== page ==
Two environmental activists from Nelson, Linn Murray and Jamie Hunter, attended the U.N.’s climate change conference COP26 this month and came away energized for more climate action.
“It has definitely reinforced a preconceived notion that I had,” Murray, 22, told the Nelson Star, “that climate leadership is mostly coming from the bottom up right now. Municipalities and local groups are really doing the most on climate action. And we’re starting to see that trickle up into government policy, but it’s still not there yet.”
He and Hunter, 21, both commented on the number and the enthusiasm of various civic groups at COP26 — not official delegates with voting power, not industry lobbies, but community groups, municipalities, and activist organizations trying to influence world leaders.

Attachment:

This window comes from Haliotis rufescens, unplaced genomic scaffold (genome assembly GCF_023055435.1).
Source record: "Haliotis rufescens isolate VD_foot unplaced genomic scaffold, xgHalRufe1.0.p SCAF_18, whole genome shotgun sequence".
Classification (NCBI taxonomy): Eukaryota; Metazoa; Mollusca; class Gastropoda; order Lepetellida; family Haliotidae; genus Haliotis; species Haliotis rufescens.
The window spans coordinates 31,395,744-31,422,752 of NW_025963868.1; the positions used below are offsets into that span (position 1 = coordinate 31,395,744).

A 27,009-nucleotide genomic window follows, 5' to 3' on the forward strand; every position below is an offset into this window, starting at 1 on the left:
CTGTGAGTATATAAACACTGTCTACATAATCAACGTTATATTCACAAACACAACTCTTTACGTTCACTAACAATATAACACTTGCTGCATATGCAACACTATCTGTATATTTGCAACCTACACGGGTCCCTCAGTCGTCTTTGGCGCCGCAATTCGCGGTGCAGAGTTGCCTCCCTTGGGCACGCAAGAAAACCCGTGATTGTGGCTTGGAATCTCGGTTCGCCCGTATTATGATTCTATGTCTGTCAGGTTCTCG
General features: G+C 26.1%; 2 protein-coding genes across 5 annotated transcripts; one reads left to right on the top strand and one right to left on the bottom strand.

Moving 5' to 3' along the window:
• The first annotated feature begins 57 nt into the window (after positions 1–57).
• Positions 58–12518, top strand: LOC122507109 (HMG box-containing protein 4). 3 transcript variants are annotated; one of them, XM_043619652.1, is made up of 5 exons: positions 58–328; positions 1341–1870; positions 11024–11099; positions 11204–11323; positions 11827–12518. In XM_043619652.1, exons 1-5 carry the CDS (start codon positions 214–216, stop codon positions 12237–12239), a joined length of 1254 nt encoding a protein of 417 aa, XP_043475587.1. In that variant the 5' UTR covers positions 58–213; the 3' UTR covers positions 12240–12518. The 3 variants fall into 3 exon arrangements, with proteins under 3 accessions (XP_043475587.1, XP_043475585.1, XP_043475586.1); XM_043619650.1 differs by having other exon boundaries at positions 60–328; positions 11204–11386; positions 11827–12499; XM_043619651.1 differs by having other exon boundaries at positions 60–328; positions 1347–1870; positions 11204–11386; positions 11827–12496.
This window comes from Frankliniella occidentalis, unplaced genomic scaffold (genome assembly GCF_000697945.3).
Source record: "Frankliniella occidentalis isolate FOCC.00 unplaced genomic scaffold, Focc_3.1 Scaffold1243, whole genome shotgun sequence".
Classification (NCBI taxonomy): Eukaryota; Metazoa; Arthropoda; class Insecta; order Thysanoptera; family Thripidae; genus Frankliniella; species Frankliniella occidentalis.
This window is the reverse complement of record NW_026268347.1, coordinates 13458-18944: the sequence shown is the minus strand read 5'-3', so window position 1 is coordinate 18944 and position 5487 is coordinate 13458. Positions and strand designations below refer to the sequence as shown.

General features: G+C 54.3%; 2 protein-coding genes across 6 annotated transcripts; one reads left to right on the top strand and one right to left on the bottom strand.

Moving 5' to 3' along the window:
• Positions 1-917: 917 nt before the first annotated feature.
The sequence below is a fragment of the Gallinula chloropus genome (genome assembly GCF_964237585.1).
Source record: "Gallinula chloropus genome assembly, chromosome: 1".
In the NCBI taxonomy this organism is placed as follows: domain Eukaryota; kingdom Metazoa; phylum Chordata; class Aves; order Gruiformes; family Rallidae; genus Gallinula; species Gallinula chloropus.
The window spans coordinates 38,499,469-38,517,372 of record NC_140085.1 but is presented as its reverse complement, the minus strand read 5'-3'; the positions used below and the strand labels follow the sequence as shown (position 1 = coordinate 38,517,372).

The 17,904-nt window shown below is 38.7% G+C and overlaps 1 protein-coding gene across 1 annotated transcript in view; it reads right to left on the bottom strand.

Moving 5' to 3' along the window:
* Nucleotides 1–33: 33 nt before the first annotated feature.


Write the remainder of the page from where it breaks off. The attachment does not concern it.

An estimated 30,000 people visited Glasgow for the conference.
“It’s the collective humanity of it,” Murray says, “where there’s so many people from so many communities all over the world. I can’t help but have faith that even though we’re not where we need to be, we are heading in that direction, and hopefully we’re headed there fast enough. I’m more hopeful right now than I was going into it.”
Hundreds of events
The COP26 conference of delegates from 120 countries took place in Glasgow from Oct. 31 to Nov. 12. Their consensus agreement has prompted both praise and condemnation, sometimes from the same people, for making good progress but not going far enough.
Last summer the U.N. described latest scientific finding about climate change as a “code red for humanity,” and asserted that the conference would have to find a way to keep the increase in warming under 1.5 degrees to avoid global catastrophe.
Hunter and Murray went to the conference representing Stop Ecocide Canada, which Hunter founded as part of a larger international movement that wants the destruction of natural ecosystems criminalized. They were not among the members of public groups that were invited into the main forum as observers.